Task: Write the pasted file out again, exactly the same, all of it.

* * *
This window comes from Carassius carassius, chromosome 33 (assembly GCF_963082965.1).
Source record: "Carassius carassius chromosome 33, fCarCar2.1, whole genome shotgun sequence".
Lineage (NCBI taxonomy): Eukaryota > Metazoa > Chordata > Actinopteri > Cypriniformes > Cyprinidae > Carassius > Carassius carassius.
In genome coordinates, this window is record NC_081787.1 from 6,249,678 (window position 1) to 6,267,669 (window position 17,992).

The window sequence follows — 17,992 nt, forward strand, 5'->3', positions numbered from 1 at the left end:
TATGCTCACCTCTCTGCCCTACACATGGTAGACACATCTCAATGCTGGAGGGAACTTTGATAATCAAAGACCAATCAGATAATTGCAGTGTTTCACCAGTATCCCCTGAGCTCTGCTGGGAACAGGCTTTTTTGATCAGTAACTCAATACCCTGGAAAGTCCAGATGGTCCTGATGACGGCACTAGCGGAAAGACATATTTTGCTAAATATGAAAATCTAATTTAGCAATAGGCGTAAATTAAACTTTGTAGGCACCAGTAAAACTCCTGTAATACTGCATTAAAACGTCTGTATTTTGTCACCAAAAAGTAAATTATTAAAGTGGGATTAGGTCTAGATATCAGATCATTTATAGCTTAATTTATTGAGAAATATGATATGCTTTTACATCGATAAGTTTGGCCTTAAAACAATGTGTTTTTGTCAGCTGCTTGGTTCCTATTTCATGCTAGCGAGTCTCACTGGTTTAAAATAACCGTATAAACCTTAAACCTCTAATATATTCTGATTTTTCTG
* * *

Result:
This window comes from Carassius carassius, chromosome 33 (assembly GCF_963082965.1).
Source record: "Carassius carassius chromosome 33, fCarCar2.1, whole genome shotgun sequence".
Lineage (NCBI taxonomy): Eukaryota > Metazoa > Chordata > Actinopteri > Cypriniformes > Cyprinidae > Carassius > Carassius carassius.
In genome coordinates, this window is record NC_081787.1 from 6,249,678 (window position 1) to 6,267,669 (window position 17,992).

The window sequence follows — 17,992 nt, forward strand, 5'->3', positions numbered from 1 at the left end:
TATGCTCACCTCTCTGCCCTACACATGGTAGACACATCTCAATGCTGGAGGGAACTTTGATAATCAAAGACCAATCAGATAATTGCAGTGTTTCACCAGTATCCCCTGAGCTCTGCTGGGAACAGGCTTTTTTGATCAGTAACTCAATACCCTGGAAAGTCCAGATGGTCCTGATGACGGCACTAGCGGAAAGACATATTTTGCTAAATATGAAAATCTAATTTAGCAATAGGCGTAAATTAAACTTTGTAGGCACCAGTAAAACTCCTGTAATACTGCATTAAAACGTCTGTATTTTGTCACCAAAAAGTAAATTATTAAAGTGGGATTAGGTCTAGATATCAGATCATTTATAGCTTAATTTATTGAGAAATATGATATGCTTTTACATCGATAAGTTTGGCCTTAAAACAATGTGTTTTTGTCAGCTGCTTGGTTCCTATTTCATGCTAGCGAGTCTCACTGGTTTAAAATAACCGTATAAACCTTAAACCTCTAATATATTCTGATTTTTCTG